“We’ve been doing technology a long time,” says November. “We cannot simply give every kid a laptop and every teacher a smartboard and think we’ve done it.” The transformation will involve taking a more student-centered approach.
Mathtrain.tv — for tutorial videos students have created; iTunes University — which has just begun collecting K-12 content; Jing — free software; Screencast.com — a recording software for podcasting; Eric Mazur.

Tech Savvy Superintendent Award

eSchool News names the Top 10 Tech Savvy Superintendents in the Nation.
Two were from Kansas- Mark Evans and Jerri Kemble

2012 eSchool News Tech-Savvy Superintendent Award winners announcedNation’s top educators recognized for vision and leadership in ed-techBethesda, Md., February 1, 2012 – eSchool Newsa publication network of eSchool Media Inc., announces today the top ten superintendents from coast to coast who best exemplify outstanding leadership and vision in using technology to advance their district’s educational goals.
Here are the winners of the 2012 eSN Tech-Savvy Superintendent Awards:
  • Mark Evans – Andover Public Schools – Andover, Kansas
  • Daniel Frazier – Sioux Central Community School District – Sioux Rapids, Iowa
  • Nicholas Gledich – Colorado Springs School District 11 – Colorado Springs, Colorado
  • Michele Hancock – Kenosha Unified School District – Kenosha, Wisconsin
  • Michael Hanson – Fresno Unified School District – Fresno, California
  • C.J. Huff – Joplin Schools – Joplin, Missouri
  • Jerri Kemble – Centre School District – Lost Springs, Kansas
  • Bradford Saron – Cashton Public Schools – Cashton, Wisconsin
  • William Skilling – Oxford Community Schools – Oxford, Michigan
  • Todd Yohey – Oak Hills Local School District – Cincinnati, Ohio 

Chosen by the editors of eSchool News with help from last year’s winners, the 2012 honorees were selected based on 10 “Hallmarks of Excellence”.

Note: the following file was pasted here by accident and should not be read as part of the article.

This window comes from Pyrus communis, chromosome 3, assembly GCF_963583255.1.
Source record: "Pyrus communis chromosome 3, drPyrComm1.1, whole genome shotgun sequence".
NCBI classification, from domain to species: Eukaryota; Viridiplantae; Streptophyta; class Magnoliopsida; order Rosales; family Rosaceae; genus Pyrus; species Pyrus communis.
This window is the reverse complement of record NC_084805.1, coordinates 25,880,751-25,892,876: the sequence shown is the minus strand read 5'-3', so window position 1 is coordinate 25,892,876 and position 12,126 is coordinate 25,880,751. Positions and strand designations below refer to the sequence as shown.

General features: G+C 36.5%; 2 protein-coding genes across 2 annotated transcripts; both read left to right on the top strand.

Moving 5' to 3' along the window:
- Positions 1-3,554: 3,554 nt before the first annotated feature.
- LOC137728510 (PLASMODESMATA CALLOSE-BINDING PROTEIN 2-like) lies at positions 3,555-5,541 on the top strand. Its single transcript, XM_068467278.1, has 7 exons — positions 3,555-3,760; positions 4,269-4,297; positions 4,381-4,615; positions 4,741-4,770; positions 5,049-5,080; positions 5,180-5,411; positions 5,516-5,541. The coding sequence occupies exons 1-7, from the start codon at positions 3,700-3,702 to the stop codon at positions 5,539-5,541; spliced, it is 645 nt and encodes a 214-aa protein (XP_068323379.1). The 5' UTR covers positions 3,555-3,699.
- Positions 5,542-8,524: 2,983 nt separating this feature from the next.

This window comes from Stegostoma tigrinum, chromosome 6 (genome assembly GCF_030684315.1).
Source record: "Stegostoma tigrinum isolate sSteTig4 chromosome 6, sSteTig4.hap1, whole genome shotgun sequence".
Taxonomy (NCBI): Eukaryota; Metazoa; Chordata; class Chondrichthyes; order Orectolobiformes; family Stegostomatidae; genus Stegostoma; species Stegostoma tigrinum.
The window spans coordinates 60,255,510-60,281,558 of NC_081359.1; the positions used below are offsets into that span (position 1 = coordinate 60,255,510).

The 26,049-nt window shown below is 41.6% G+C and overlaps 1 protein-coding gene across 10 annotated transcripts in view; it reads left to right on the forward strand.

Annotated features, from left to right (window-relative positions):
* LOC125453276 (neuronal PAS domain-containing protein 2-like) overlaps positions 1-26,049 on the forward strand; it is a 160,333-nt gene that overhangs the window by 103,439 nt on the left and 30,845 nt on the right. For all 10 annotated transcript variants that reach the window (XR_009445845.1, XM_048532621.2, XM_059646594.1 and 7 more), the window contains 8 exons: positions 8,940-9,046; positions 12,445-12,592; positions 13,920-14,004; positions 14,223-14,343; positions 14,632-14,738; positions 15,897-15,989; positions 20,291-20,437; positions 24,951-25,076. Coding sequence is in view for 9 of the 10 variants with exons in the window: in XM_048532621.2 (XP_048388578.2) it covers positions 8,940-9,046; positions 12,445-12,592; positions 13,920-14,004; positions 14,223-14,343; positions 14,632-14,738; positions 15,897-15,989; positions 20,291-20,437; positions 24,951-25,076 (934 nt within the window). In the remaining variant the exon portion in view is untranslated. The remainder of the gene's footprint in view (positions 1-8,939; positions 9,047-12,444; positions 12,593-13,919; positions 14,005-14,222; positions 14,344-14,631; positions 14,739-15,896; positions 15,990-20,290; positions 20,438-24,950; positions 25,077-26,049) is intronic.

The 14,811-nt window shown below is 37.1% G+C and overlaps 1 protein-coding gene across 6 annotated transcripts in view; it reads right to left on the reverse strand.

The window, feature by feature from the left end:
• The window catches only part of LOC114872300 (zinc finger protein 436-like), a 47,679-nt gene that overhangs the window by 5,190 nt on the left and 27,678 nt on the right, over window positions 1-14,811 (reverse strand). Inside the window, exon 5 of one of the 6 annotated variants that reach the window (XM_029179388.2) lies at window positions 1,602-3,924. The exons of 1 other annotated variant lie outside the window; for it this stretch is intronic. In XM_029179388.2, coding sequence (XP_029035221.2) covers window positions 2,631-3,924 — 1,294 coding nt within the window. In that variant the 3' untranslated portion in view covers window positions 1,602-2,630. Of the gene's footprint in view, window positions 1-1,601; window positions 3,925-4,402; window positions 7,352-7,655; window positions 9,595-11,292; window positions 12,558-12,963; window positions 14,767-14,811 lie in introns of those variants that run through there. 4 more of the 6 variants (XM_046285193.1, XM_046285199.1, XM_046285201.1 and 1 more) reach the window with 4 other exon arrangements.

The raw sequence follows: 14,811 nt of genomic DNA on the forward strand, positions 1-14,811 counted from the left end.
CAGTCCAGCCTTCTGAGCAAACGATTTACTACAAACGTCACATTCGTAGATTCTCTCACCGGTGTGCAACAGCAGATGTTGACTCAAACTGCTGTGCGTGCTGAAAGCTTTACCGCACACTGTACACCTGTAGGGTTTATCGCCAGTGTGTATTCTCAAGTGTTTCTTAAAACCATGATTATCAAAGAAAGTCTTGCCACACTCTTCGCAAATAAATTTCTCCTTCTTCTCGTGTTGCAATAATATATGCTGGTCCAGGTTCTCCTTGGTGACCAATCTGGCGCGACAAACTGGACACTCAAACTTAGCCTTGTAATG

“Research shows that technology can facilitate better teaching and learning, but only when used effectively,” said Dennis Pierce, editor of eSchool News. “And that starts at the very top, with strong school district leadership. If you start with a clear vision for how to implement technology wisely, and you make sure your staff are well trained and supported, and you seek to transform instructional practices to leverage technology’s full potential, then technology really can empower education. And that’s what the winners of our annualTech-SavvySuperintendent Awards are doing.”
Winners of the 12th annual Tech-Savvy Superintendent Awards Program—sponsored by Global Scholar and JDL Horizons—will be honored in a ceremony held in conjunction with the Century Club 100 annual meeting at the American Association of School Administrators’ annual conference in Houston on Feb. 18, 2012. The Century Club 100 is an honorary organization composed of superintendents from every state in the USA. 
The ceremony’s keynote speaker is renowned education consultant Alan November who will discuss technology and today’s superintendency. 
Watch the ceremony live online on February 18, 2012 athttp://www.eschoolnews.com/video/
<http://www.eschoolnews.com/video/> from 11:45 a.m. to 1:15 p.m. Mountain time (1:45 p.m. to 3:15 p.m. Eastern Time).
To learn more about this year’s winners, visithttp://www.eschoolnews.com/2012/02/01/meet-our-2012-tech-savvy-superintendent-award-winners/<http://www.eschoolnews.com/2012/02/01/meet-our-2012-tech-savvy-superintendent-award-winners/> .